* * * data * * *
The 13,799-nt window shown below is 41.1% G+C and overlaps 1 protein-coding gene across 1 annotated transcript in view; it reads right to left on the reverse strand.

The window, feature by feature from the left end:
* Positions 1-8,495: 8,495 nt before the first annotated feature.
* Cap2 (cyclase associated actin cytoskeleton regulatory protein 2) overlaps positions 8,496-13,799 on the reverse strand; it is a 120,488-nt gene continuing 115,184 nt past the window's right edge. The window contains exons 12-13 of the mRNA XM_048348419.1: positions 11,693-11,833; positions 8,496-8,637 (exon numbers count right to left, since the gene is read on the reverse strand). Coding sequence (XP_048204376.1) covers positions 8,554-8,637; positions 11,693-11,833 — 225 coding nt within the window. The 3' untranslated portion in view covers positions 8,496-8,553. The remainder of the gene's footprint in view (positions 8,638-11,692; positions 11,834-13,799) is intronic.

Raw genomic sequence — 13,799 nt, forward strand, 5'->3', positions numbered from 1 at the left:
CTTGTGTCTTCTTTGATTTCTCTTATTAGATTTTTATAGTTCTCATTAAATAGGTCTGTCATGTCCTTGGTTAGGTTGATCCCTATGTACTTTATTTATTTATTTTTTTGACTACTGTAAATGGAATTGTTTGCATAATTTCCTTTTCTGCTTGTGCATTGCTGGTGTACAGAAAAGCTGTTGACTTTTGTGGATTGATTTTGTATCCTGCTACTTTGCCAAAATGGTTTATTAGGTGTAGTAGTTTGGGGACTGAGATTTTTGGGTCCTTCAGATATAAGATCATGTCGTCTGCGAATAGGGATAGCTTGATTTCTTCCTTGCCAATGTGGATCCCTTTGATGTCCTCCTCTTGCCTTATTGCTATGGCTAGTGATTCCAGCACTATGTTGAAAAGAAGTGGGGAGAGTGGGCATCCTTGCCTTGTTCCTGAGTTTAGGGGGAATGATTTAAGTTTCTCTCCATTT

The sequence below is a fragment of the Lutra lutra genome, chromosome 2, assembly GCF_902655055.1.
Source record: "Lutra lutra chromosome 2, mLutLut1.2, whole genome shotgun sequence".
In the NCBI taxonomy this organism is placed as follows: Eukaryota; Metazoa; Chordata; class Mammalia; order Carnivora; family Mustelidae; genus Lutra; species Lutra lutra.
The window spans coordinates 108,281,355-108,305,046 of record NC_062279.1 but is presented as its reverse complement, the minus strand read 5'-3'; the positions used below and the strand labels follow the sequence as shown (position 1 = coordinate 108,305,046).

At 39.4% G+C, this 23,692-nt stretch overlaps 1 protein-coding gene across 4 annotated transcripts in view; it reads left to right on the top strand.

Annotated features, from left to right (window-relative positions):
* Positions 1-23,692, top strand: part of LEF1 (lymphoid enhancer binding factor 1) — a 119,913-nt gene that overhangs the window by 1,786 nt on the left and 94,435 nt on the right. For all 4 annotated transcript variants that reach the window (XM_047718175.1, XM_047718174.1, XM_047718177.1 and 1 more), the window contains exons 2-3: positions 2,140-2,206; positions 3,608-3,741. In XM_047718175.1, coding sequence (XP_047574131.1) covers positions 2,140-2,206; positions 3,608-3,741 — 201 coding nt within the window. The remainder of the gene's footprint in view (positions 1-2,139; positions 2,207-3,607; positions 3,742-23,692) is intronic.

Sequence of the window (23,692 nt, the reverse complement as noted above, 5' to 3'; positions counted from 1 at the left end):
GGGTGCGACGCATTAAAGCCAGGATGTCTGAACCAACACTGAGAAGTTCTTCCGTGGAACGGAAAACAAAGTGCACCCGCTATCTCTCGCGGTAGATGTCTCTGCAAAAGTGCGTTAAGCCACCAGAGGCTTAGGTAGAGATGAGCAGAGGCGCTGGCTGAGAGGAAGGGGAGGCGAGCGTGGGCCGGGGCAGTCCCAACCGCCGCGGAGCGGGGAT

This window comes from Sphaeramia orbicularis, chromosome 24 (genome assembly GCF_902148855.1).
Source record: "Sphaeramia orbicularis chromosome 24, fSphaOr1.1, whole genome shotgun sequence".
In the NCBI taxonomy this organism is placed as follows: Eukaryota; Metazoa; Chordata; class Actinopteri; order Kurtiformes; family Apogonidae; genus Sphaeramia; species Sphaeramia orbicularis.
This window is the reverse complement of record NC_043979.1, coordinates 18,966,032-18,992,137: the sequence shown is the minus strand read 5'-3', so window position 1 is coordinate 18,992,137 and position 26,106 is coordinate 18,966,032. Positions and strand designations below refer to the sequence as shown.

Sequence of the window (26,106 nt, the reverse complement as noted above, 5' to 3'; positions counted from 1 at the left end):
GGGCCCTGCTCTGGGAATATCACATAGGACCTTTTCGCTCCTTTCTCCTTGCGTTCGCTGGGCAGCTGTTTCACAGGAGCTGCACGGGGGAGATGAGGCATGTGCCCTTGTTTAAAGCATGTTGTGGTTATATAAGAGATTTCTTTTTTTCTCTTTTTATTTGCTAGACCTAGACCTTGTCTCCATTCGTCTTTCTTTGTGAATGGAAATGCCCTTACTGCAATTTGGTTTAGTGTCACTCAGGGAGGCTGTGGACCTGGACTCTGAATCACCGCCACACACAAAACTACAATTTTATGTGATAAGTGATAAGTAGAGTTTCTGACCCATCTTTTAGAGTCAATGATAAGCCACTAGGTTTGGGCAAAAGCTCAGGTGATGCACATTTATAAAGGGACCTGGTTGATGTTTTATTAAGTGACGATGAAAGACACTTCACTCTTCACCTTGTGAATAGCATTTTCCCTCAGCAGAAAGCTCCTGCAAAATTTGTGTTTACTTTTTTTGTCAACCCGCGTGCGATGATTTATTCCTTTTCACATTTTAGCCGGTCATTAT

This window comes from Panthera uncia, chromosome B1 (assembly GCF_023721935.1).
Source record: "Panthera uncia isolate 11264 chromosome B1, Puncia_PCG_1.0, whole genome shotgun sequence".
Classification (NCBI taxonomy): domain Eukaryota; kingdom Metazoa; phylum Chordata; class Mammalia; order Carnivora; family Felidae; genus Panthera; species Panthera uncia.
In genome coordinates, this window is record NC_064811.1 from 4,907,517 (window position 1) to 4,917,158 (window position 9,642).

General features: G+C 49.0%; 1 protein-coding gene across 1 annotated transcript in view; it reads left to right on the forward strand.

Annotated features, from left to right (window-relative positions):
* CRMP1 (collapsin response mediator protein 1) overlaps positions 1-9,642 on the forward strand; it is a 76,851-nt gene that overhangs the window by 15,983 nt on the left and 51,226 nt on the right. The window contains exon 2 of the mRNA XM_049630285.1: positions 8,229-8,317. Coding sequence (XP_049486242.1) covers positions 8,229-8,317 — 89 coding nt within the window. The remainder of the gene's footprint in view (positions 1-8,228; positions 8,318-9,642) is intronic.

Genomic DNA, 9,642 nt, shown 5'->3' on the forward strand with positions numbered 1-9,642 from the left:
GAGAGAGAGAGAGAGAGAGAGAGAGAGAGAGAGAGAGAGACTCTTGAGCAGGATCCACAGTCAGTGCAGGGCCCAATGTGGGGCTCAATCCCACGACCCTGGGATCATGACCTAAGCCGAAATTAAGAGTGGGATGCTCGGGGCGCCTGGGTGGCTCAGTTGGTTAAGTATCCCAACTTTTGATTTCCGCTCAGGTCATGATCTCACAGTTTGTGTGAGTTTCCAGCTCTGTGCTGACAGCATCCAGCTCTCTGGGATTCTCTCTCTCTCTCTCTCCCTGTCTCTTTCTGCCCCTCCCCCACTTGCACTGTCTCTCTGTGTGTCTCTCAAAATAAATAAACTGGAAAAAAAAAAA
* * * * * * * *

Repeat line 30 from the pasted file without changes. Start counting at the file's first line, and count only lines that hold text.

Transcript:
GAGAGAGAGAGAGAGAGAGAGAGAGAGAGAGAGAGAGAGACTCTTGAGCAGGATCCACAGTCAGTGCAGGGCCCAATGTGGGGCTCAATCCCACGACCCTGGGATCATGACCTAAGCCGAAATTAAGAGTGGGATGCTCGGGGCGCCTGGGTGGCTCAGTTGGTTAAGTATCCCAACTTTTGATTTCCGCTCAGGTCATGATCTCACAGTTTGTGTGAGTTTCCAGCTCTGTGCTGACAGCATCCAGCTCTCTGGGATTCTCTCTCTCTCTCTCTCCCTGTCTCTTTCTGCCCCTCCCCCACTTGCACTGTCTCTCTGTGTGTCTCTCAAAATAAATAAACTGGAAAAAAAAAAA